— not through her own fault, but because of the colossal vitality of his illusion. It had gone
beyond her, beyond everything” -Nick Carraway, The Great Gatsby

The funny thing about fear

Have you ever had an irrational fear? A sort of phobia that you just don’t understand, and neither does anyone else. To you and others, it seems like it would be so easily overcome, by just stepping out of your comfort zone, and trying. But you never do.

Why? Did something happen to you as a child, or a toddler? Something that was only so long ago that it is stored somewhere in your memory, but not quite recent enough for you to access. This something creates a fear, because this something went wrong. Seriously wrong.

I’ve had a couple fearful experiences growing up, that have affected me to this day, as follows:

I have a fear of roller coasters. Not the friendly, Disney world type. In fact, Mount Everest is my all time favorite ride. And that one is pretty scary, lesbi honest. But I am terrified of the big, Cedar Point monsters that fling your limbs all over the place and defy gravity. I could never do those, I have convinced myself, unless maybe its with my boyfriend (which I don’t currently have anyway). But why have I convinced myself of this? What even happened to me? The first memory I have of riding any rollercoaster whatsoever was at King’s Island, and it was so much fun! There is no psychological way that this happy experience could have caused a fear. But then I think a bit harder, and I remember my friends and even the media telling me that roller coasters can break down, and you can get stuck on them, maybe even at the top of a hill, and never come down. The cart could fly off the tracks and you could go explode! From a childhood standpoint, these visions were real. And they have remained real to me. Maybe one of my old favorite computer games is responsible for this fear. I used to love playing roller-coaster tycoon with my brother, and we definitely used to create malfunctioning roller-coasters just to kill the little animated people. It was so sick, and so wrong, I know. But we did, and I blame that pastime for my fear of these harmless thrillers. (I use the word harmless lightly, all of the things I mentioned, like death and malfunctioning, could very seriously happen, but only by a slim chance, and because I know very well that these occurrences are rare, I wonder why it is so hard for me to overcome)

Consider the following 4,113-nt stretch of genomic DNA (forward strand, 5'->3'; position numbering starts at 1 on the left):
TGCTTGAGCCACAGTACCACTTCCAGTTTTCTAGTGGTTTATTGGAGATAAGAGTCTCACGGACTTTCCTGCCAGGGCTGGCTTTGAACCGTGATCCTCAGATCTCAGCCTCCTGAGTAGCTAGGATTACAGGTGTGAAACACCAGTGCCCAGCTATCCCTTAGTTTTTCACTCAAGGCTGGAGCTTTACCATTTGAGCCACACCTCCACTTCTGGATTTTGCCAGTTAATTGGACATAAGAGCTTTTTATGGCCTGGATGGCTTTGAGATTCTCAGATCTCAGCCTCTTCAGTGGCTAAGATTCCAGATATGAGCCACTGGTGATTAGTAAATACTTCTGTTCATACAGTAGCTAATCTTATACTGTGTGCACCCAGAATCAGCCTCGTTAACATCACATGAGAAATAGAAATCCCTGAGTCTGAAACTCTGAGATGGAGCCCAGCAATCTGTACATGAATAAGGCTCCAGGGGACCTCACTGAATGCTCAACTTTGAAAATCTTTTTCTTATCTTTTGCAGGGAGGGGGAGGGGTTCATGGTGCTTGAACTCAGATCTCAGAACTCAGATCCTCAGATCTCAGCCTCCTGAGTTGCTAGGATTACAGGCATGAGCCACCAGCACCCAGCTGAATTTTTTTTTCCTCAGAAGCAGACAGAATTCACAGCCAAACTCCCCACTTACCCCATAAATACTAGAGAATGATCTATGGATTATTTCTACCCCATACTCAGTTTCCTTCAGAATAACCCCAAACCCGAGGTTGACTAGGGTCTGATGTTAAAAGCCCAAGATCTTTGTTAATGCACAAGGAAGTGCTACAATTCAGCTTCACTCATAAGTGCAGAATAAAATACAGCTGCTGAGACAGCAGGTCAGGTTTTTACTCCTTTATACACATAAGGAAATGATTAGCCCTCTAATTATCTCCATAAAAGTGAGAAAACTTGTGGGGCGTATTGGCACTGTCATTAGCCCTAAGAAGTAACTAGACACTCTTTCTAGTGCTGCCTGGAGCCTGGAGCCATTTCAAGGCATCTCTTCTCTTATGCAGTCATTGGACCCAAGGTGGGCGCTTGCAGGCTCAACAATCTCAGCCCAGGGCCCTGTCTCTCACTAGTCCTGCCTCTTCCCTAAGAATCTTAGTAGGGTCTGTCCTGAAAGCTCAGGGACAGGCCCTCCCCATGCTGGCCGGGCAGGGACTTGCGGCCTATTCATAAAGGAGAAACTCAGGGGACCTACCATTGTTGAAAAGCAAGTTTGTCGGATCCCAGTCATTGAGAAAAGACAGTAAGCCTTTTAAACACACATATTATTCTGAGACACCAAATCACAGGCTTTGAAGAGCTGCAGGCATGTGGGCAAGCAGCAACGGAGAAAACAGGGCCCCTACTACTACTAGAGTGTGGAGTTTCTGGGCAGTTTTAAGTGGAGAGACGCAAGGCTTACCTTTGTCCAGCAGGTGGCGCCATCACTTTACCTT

I developed a hypo-thyroid problem somewhere along the road a few years ago, and I started going to Children’s hospital to get lab tests just to check the thyroid levels in my blood stream. Now, the very first time I went, they definitely missed my vein. They had it, and then they lost it, and it hurt like HELL. I cried a ton, and I’m about to cry just thinking about it. I still have to get blood tests, and I am not afraid of them. I still go to Children’s hospital, and I’m not afraid of it. But I AM afraid to give blood. Why am I okay with the thing that caused the fear? Why am I comfortable with the place the original fear occurred in, but I’m afraid to do something I haven’t even experienced? I wonder these things, because I have forced myself to be comfortable with lab tests, but I have convinced myself that I will never try giving blood, at least any time soon. I have no interest in prolonging a minute and a half of discomfort and pain into ten minutes of it. I go dizzy thinking about it.